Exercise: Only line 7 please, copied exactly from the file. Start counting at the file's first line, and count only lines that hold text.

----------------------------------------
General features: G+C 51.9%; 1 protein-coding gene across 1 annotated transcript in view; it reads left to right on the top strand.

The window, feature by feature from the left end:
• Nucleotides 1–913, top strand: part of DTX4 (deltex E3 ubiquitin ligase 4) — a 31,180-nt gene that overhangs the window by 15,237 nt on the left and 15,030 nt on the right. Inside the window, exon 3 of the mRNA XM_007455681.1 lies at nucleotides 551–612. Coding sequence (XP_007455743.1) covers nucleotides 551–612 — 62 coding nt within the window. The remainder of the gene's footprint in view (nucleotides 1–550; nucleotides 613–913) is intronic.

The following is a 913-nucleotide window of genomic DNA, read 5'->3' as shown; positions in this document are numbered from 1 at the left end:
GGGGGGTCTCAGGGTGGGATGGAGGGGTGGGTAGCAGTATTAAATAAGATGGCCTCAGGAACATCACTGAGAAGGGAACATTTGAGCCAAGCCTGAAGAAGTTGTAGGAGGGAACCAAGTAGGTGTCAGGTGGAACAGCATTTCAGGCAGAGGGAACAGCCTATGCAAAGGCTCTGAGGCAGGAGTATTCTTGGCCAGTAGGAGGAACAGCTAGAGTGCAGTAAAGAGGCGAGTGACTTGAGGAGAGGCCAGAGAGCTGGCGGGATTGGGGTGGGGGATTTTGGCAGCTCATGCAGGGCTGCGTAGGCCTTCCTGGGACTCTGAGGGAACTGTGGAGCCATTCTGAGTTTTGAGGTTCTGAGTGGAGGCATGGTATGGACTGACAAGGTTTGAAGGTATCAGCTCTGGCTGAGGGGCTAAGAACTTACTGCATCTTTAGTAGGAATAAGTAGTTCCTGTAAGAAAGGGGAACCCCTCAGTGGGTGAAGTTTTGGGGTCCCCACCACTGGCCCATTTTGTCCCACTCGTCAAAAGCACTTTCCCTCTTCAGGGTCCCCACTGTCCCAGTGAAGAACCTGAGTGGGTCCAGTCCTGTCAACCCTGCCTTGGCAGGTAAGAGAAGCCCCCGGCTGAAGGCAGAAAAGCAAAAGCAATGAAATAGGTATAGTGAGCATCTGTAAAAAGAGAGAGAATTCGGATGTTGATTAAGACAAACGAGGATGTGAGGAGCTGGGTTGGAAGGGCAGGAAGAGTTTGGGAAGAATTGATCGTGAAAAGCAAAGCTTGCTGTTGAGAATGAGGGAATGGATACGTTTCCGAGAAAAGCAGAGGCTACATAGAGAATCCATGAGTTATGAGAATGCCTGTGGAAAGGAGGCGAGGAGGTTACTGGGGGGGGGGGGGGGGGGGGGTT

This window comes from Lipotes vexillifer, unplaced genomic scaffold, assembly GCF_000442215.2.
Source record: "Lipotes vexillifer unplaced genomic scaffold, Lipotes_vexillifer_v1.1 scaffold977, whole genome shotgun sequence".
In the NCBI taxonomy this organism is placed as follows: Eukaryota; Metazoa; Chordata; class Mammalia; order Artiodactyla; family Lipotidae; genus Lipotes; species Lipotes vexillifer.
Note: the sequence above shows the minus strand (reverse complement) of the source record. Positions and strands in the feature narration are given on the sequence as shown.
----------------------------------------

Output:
Source record: "Lipotes vexillifer unplaced genomic scaffold, Lipotes_vexillifer_v1.1 scaffold977, whole genome shotgun sequence".